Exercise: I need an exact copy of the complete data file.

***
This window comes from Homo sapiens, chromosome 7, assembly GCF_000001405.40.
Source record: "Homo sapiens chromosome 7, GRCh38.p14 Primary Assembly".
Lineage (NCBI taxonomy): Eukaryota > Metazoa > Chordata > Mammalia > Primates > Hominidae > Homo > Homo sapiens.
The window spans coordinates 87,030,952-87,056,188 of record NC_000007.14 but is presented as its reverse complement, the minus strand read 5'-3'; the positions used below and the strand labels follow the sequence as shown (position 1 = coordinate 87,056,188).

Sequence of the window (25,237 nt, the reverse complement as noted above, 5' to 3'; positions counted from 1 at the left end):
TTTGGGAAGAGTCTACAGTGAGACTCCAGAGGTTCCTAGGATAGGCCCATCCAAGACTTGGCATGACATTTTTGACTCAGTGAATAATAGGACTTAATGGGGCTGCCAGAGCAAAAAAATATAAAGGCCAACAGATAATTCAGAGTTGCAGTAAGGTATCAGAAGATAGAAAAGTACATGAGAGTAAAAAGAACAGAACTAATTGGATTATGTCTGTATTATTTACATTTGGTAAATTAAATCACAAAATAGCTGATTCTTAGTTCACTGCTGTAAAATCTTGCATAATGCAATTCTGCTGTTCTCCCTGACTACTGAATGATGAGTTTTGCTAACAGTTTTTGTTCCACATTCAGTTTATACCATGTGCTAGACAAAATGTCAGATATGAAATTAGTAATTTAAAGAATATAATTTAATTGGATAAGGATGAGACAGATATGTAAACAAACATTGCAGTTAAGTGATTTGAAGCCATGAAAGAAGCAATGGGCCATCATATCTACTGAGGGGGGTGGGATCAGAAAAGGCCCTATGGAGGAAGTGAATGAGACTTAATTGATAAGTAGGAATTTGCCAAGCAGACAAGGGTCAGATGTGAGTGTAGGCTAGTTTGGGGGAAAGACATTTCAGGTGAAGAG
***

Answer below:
This window comes from Homo sapiens, chromosome 7, assembly GCF_000001405.40.
Source record: "Homo sapiens chromosome 7, GRCh38.p14 Primary Assembly".
Lineage (NCBI taxonomy): Eukaryota > Metazoa > Chordata > Mammalia > Primates > Hominidae > Homo > Homo sapiens.
The window spans coordinates 87,030,952-87,056,188 of record NC_000007.14 but is presented as its reverse complement, the minus strand read 5'-3'; the positions used below and the strand labels follow the sequence as shown (position 1 = coordinate 87,056,188).

Sequence of the window (25,237 nt, the reverse complement as noted above, 5' to 3'; positions counted from 1 at the left end):
TTTGGGAAGAGTCTACAGTGAGACTCCAGAGGTTCCTAGGATAGGCCCATCCAAGACTTGGCATGACATTTTTGACTCAGTGAATAATAGGACTTAATGGGGCTGCCAGAGCAAAAAAATATAAAGGCCAACAGATAATTCAGAGTTGCAGTAAGGTATCAGAAGATAGAAAAGTACATGAGAGTAAAAAGAACAGAACTAATTGGATTATGTCTGTATTATTTACATTTGGTAAATTAAATCACAAAATAGCTGATTCTTAGTTCACTGCTGTAAAATCTTGCATAATGCAATTCTGCTGTTCTCCCTGACTACTGAATGATGAGTTTTGCTAACAGTTTTTGTTCCACATTCAGTTTATACCATGTGCTAGACAAAATGTCAGATATGAAATTAGTAATTTAAAGAATATAATTTAATTGGATAAGGATGAGACAGATATGTAAACAAACATTGCAGTTAAGTGATTTGAAGCCATGAAAGAAGCAATGGGCCATCATATCTACTGAGGGGGGTGGGATCAGAAAAGGCCCTATGGAGGAAGTGAATGAGACTTAATTGATAAGTAGGAATTTGCCAAGCAGACAAGGGTCAGATGTGAGTGTAGGCTAGTTTGGGGGAAAGACATTTCAGGTGAAGAG